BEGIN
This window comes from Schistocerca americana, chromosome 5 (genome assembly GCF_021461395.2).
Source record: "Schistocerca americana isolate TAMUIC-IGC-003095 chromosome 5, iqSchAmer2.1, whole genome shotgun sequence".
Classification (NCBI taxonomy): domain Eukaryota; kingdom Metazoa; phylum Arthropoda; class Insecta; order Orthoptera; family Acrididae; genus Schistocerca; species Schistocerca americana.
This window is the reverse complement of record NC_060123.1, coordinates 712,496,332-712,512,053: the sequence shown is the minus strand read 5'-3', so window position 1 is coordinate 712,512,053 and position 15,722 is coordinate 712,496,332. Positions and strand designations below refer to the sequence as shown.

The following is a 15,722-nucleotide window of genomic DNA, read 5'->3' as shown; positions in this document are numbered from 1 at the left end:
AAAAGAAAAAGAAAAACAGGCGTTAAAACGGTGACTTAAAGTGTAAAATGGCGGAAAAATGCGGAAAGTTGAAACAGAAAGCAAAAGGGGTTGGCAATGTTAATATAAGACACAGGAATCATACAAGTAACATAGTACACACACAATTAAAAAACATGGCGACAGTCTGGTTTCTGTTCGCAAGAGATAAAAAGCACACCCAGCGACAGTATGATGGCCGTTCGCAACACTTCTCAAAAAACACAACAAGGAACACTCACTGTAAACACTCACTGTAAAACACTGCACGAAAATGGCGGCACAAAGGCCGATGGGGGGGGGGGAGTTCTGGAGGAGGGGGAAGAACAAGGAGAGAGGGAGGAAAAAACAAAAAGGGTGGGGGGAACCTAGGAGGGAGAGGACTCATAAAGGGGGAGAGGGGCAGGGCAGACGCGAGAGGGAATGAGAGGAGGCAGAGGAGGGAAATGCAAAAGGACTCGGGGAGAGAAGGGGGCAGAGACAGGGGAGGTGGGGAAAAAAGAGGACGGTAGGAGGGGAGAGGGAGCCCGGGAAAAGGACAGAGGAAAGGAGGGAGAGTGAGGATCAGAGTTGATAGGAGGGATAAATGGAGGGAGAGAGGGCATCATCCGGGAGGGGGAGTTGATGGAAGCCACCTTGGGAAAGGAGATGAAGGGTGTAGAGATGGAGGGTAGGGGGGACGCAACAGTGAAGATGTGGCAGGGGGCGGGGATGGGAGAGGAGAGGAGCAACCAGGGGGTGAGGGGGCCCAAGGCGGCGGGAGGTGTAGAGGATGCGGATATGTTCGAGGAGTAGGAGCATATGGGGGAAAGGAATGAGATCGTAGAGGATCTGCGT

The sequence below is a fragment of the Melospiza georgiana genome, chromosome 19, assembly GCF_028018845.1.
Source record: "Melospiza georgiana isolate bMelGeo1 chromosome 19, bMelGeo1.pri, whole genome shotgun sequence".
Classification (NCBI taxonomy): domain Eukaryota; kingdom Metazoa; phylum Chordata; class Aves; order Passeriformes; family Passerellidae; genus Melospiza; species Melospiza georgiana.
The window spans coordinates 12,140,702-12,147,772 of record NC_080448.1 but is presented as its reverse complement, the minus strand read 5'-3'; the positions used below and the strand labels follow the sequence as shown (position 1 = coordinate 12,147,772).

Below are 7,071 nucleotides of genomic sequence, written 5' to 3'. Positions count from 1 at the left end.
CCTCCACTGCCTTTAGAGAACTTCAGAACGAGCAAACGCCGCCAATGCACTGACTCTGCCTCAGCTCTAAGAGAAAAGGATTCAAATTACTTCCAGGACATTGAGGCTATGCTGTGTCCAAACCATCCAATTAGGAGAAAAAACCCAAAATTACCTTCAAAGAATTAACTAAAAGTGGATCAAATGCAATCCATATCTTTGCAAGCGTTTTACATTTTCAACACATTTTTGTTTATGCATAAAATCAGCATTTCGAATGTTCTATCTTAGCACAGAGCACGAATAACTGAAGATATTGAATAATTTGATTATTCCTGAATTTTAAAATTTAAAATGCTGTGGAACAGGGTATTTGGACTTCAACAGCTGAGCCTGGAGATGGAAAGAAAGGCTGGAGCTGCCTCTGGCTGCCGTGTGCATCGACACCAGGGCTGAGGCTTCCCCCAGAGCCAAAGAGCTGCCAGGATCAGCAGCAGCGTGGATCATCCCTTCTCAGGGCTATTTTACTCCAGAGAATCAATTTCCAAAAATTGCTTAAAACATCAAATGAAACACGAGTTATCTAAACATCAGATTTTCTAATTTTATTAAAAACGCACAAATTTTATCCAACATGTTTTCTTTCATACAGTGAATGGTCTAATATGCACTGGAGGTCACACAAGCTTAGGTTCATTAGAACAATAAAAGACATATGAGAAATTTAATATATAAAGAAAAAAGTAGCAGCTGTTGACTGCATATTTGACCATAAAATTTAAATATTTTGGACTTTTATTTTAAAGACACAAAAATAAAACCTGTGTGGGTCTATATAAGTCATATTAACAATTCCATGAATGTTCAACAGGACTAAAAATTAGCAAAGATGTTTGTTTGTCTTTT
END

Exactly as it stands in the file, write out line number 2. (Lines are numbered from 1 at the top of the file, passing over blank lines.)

Source record: "Schistocerca americana isolate TAMUIC-IGC-003095 chromosome 5, iqSchAmer2.1, whole genome shotgun sequence".